In Japan, investors turned to Yokohama and Osaka as offering better value than Tokyo, which suffered a 12% drop in transaction volumes and slipped three places to ninth in the global ranking of top metro markets. In Germany, Europe’s largest market in dollar terms, investment in the Saxon Triangle – which includes Leipzig and Dresden — more than doubled to $9.6 billion.
Aside from looking at second tier investment locations, investors have also stepped up purchases of development sites, which rose by 39% to $675 billion. Almost nine-tenths of land sales were in China, which is also the Asia-Pacific region’s largest market for income producing real estate. Forward purchases of properties currently under construction hit new records in Europe and the Asia-Pacific regions to lift the global volume of these transactions to $62.2 billion.
In Singapore, where the government is scaling back sales of development plots, developers acquired entire apartment blocks by buying out individual owners in order to demolish the building for redevelopment. Last year’s $715 million acquisition of Tampines Court by Sim Lian Group was Singapore’s largest “en bloc” transaction in a decade. In Hong Kong, where average commercial real estate prices have more than tripled since 2007, land sales jumped by 78% last year to a record $21.4 billion.
Another key trend in global real estate investment was the continued strength of the industrial sector across the Americas, Asia-Pacific and Europe. Investors are targeting logistics warehousing as companies change their supply chain management, particularly where online retailing is involved. Investment in the sector rose 33% last year to $127 billion. China Investment Corporation’s acquisition of the Logicor portfolio of logistics warehouses was Europe’s largest deal last year.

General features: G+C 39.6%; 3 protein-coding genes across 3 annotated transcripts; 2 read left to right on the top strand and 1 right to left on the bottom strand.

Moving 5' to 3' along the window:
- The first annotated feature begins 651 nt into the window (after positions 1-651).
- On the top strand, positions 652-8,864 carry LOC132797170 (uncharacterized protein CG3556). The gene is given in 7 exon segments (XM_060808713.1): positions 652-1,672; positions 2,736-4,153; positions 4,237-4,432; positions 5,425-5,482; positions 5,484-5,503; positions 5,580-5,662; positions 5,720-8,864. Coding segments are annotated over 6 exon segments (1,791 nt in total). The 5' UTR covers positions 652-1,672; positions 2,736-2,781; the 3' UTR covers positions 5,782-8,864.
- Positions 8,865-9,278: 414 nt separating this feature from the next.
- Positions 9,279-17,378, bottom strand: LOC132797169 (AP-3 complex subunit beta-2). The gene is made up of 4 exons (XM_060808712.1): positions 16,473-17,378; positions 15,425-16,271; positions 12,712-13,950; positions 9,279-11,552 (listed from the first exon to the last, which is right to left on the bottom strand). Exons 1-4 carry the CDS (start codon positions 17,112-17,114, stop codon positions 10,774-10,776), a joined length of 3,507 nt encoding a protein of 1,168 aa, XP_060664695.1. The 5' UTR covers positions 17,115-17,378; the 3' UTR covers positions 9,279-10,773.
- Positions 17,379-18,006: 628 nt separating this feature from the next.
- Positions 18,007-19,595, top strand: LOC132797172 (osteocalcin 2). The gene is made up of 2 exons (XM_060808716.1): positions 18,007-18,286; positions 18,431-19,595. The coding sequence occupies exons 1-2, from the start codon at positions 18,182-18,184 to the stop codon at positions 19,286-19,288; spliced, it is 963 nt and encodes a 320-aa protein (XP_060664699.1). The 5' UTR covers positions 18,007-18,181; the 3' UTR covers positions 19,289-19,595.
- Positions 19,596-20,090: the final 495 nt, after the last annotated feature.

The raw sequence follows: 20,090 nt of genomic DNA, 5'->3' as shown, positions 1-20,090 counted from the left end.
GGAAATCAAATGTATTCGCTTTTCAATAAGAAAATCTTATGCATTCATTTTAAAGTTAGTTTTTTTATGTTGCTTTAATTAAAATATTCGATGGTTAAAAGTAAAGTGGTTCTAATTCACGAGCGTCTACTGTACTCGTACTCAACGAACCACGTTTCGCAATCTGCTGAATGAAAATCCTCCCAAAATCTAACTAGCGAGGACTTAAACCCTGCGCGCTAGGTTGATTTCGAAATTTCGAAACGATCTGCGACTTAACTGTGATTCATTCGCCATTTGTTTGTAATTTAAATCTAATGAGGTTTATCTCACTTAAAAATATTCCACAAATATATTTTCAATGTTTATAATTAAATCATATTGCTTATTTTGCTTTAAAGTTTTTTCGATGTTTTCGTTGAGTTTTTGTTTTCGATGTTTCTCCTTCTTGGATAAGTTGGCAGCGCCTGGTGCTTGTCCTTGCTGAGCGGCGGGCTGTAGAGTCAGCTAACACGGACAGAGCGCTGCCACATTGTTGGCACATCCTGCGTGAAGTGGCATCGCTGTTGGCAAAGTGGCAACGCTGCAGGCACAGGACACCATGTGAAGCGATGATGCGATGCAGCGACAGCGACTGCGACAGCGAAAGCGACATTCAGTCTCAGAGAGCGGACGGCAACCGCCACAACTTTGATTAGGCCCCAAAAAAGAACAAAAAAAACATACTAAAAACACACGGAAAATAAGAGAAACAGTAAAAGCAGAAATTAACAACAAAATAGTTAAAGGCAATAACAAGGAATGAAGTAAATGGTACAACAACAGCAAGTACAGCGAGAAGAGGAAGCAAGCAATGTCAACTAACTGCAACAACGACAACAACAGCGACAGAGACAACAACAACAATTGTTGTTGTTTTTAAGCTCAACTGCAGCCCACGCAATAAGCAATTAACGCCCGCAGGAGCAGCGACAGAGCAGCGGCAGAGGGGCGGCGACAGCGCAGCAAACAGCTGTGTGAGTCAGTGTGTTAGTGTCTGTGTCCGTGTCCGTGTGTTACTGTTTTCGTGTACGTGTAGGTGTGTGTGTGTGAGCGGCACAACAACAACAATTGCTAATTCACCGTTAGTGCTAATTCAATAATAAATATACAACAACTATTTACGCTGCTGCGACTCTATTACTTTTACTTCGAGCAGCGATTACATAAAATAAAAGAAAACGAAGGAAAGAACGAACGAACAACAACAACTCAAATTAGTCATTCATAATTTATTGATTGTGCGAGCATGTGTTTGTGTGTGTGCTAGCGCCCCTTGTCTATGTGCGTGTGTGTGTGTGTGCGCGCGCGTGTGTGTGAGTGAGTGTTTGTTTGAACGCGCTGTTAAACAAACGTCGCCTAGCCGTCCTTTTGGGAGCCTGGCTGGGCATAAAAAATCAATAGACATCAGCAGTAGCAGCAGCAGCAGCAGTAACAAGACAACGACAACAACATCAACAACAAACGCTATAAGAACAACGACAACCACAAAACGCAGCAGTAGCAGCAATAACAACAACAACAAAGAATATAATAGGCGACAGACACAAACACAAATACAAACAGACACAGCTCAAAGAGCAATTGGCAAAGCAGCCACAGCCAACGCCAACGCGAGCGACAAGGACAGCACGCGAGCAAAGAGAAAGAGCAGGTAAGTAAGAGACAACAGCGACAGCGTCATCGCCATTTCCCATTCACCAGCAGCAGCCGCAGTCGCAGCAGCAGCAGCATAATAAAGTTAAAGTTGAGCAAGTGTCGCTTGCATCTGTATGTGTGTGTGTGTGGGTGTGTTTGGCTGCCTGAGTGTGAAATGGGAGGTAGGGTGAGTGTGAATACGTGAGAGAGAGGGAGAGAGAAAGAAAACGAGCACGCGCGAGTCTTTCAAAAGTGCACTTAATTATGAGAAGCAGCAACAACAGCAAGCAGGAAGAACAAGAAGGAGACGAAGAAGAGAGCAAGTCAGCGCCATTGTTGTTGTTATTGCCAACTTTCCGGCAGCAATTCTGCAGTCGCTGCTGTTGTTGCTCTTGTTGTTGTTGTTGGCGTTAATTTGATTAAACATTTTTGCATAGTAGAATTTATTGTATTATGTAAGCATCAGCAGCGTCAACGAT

RCA’s Mallinson concluded: “The low interest rate environment has anchored real estate as a favoured asset class for investors. The global economy is growing, which will support rental growth and property values, however the actions of central banks, particularly the U.S. Federal Reserve, this year will certainly shape prospects for certain markets.”
Note to editors:
Real Capital Analytics (RCA) is the authority on the deals, the players and the trends that drive the commercial real estate investment markets. Covering all markets globally, RCA delivers timely and reliable data with unique insight into market participants, pricing and capital flows. The most active investors, lenders and advisors depend on RCA’s market intelligence to formulate strategy and to source, underwrite and execute deals. An industry pioneer since 2000, RCA has offices in New York, San Jose, London and Singapore. For more information, visit rcanalytics.com.
Simon Packard, Bellier Financial